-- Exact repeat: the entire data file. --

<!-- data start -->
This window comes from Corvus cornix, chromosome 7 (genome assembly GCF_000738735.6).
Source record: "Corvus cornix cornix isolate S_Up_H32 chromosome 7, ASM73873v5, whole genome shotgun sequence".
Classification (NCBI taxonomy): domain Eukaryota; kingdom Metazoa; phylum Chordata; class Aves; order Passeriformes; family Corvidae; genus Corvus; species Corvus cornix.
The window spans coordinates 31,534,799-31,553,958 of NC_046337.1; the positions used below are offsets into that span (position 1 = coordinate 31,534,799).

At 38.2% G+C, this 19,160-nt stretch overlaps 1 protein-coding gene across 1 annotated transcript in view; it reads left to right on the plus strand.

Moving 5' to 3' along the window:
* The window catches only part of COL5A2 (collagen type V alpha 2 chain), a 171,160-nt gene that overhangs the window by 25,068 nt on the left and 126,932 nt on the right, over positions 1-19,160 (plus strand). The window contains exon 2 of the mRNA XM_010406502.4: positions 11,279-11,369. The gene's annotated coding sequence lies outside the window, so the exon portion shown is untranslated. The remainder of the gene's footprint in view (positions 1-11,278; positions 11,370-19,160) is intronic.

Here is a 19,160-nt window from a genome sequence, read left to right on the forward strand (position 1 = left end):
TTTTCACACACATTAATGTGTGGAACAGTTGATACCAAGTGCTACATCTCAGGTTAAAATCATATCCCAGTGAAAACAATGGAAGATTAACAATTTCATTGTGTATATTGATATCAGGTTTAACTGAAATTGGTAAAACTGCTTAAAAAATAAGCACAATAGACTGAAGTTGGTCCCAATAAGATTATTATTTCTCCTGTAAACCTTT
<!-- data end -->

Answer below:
This window comes from Corvus cornix, chromosome 7 (genome assembly GCF_000738735.6).
Source record: "Corvus cornix cornix isolate S_Up_H32 chromosome 7, ASM73873v5, whole genome shotgun sequence".
Classification (NCBI taxonomy): domain Eukaryota; kingdom Metazoa; phylum Chordata; class Aves; order Passeriformes; family Corvidae; genus Corvus; species Corvus cornix.
The window spans coordinates 31,534,799-31,553,958 of NC_046337.1; the positions used below are offsets into that span (position 1 = coordinate 31,534,799).

At 38.2% G+C, this 19,160-nt stretch overlaps 1 protein-coding gene across 1 annotated transcript in view; it reads left to right on the plus strand.

Moving 5' to 3' along the window:
* The window catches only part of COL5A2 (collagen type V alpha 2 chain), a 171,160-nt gene that overhangs the window by 25,068 nt on the left and 126,932 nt on the right, over positions 1-19,160 (plus strand). The window contains exon 2 of the mRNA XM_010406502.4: positions 11,279-11,369. The gene's annotated coding sequence lies outside the window, so the exon portion shown is untranslated. The remainder of the gene's footprint in view (positions 1-11,278; positions 11,370-19,160) is intronic.

Here is a 19,160-nt window from a genome sequence, read left to right on the forward strand (position 1 = left end):
TTTTCACACACATTAATGTGTGGAACAGTTGATACCAAGTGCTACATCTCAGGTTAAAATCATATCCCAGTGAAAACAATGGAAGATTAACAATTTCATTGTGTATATTGATATCAGGTTTAACTGAAATTGGTAAAACTGCTTAAAAAATAAGCACAATAGACTGAAGTTGGTCCCAATAAGATTATTATTTCTCCTGTAAACCTTT